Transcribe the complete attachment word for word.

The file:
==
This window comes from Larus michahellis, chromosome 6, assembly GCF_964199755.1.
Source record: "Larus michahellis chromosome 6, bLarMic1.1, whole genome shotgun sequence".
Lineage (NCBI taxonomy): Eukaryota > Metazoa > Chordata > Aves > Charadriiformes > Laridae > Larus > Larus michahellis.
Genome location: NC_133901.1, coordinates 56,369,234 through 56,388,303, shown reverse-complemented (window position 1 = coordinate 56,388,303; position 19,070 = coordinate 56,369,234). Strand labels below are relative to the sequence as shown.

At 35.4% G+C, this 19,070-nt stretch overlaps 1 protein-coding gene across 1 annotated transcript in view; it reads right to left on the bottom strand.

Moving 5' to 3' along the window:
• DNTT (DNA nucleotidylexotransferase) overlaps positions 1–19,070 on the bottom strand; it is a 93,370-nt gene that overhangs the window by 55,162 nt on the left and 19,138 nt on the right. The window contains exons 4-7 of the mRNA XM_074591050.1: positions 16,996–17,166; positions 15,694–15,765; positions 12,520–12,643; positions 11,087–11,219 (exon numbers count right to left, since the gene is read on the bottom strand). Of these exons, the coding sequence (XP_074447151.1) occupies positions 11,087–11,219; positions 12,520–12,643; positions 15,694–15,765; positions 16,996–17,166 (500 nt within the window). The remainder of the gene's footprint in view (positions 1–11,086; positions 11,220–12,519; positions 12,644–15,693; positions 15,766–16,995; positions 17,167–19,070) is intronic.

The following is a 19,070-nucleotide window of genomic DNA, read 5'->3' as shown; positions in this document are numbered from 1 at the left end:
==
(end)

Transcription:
This window comes from Larus michahellis, chromosome 6, assembly GCF_964199755.1.
Source record: "Larus michahellis chromosome 6, bLarMic1.1, whole genome shotgun sequence".
Lineage (NCBI taxonomy): Eukaryota > Metazoa > Chordata > Aves > Charadriiformes > Laridae > Larus > Larus michahellis.
Genome location: NC_133901.1, coordinates 56,369,234 through 56,388,303, shown reverse-complemented (window position 1 = coordinate 56,388,303; position 19,070 = coordinate 56,369,234). Strand labels below are relative to the sequence as shown.

At 35.4% G+C, this 19,070-nt stretch overlaps 1 protein-coding gene across 1 annotated transcript in view; it reads right to left on the bottom strand.

Moving 5' to 3' along the window:
• DNTT (DNA nucleotidylexotransferase) overlaps positions 1–19,070 on the bottom strand; it is a 93,370-nt gene that overhangs the window by 55,162 nt on the left and 19,138 nt on the right. The window contains exons 4-7 of the mRNA XM_074591050.1: positions 16,996–17,166; positions 15,694–15,765; positions 12,520–12,643; positions 11,087–11,219 (exon numbers count right to left, since the gene is read on the bottom strand). Of these exons, the coding sequence (XP_074447151.1) occupies positions 11,087–11,219; positions 12,520–12,643; positions 15,694–15,765; positions 16,996–17,166 (500 nt within the window). The remainder of the gene's footprint in view (positions 1–11,086; positions 11,220–12,519; positions 12,644–15,693; positions 15,766–16,995; positions 17,167–19,070) is intronic.

The following is a 19,070-nucleotide window of genomic DNA, read 5'->3' as shown; positions in this document are numbered from 1 at the left end: